Dietary antioxidants and the aetiology of pancreatic cancer: a cohort study using data from food diaries and biomarkers
Banim PJR et al. – The results support measuring antioxidants in studies investigating the aetiology of pancreatic cancer. If the association is causal, 1 in 12 cancers might be prevented by avoiding the lowest intakes.Methods
- 23658 participants, aged 40–74 years, recruited into the EPIC–Norfolk Study completed 7–day food diaries which recorded foods, brands and portion sizes.
- Nutrient intakes were calculated in those later diagnosed with pancreatic cancer and in 3970 controls, using a computer program with information on 11000 foods.
- Vitamin C was measured in serum samples.
- The HRs of developing pancreatic cancer were estimated across quartiles of intake and thresholds of the lowest quartile (Q1) against a summation of the three highest (Q2–4).
- Within 10 years, 49 participants (55% men), developed pancreatic cancer.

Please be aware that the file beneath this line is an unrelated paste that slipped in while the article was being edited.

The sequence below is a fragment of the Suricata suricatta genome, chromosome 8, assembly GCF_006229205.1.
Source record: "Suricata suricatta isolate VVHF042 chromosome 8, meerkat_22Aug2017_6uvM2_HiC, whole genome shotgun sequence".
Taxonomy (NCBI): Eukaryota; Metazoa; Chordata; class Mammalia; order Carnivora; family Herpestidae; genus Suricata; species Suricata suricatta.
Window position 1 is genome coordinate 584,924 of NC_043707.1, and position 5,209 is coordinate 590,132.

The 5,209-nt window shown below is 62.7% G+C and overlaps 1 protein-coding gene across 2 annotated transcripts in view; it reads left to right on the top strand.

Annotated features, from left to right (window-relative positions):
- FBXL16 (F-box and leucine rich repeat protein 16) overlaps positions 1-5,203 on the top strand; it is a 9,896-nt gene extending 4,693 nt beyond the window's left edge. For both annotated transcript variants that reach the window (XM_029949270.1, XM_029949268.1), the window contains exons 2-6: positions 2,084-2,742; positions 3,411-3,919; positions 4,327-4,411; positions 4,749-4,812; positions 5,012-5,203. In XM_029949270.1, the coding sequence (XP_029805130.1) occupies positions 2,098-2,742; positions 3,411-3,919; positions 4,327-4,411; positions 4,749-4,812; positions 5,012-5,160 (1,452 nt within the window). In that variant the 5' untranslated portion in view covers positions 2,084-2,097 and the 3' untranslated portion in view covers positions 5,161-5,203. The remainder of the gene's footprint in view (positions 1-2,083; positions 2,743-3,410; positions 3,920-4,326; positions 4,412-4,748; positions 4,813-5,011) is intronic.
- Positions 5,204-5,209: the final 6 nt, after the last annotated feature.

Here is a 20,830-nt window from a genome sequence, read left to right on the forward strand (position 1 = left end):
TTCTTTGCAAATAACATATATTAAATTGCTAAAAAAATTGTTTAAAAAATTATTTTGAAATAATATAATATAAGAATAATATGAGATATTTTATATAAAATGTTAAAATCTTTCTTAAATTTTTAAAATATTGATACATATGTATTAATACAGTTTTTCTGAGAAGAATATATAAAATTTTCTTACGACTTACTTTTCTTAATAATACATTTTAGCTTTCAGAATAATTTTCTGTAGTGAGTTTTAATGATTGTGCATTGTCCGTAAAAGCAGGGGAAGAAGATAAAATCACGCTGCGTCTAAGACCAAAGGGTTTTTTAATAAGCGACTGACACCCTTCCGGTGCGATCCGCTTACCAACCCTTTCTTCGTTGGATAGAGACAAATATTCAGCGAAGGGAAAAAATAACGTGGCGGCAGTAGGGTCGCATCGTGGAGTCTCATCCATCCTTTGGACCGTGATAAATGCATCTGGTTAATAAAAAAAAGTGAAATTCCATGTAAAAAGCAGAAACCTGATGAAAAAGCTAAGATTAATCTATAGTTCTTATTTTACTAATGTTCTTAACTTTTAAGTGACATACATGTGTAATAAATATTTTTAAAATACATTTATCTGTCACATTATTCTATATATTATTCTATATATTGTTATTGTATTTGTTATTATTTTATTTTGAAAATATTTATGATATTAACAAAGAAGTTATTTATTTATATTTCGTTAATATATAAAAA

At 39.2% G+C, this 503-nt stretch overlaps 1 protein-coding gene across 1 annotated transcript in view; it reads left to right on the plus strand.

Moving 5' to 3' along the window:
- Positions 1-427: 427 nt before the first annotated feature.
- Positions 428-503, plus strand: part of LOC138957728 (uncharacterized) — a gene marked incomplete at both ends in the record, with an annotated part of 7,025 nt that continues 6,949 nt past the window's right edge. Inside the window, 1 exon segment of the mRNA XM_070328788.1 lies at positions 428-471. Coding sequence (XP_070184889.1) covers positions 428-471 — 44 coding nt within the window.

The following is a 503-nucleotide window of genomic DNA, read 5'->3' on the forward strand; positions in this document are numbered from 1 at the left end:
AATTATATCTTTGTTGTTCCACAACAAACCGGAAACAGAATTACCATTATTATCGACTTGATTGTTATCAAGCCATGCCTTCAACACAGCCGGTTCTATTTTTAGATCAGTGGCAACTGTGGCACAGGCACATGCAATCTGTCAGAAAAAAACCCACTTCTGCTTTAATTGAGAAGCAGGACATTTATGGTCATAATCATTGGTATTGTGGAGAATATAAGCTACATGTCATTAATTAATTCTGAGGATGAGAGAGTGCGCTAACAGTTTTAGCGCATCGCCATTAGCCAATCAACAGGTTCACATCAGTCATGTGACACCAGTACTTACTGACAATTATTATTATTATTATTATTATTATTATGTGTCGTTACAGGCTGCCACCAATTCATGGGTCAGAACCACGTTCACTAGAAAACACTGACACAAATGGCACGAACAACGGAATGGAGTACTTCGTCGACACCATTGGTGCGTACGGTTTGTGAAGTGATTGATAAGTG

- Those eating a combination of the highest three quartiles of all of vitamins C and E and selenium had a decreased risk (HR=0.33, 95% CI 0.13 to 0.84, p<0.05).
- There were threshold effects (Q2–4 vs Q1) for selenium (HR=0.49, 95% CI 0.26 to 0.93, p<0.05) and vitamin E (HR=0.57, 95% CI 0.29 to 1.09, p<0.10).
- The HRs of quartiles for antioxidants, apart from zinc, were <1, but not statistically significant.
- For vitamin C, there was an inverse association with serum measurements (HR trend=0.67, 95% CI 0.49 to 0.91, p=0.01), but the threshold effect from diaries was not significant (HR=0.68, 95% CI 0.37 to 1.26).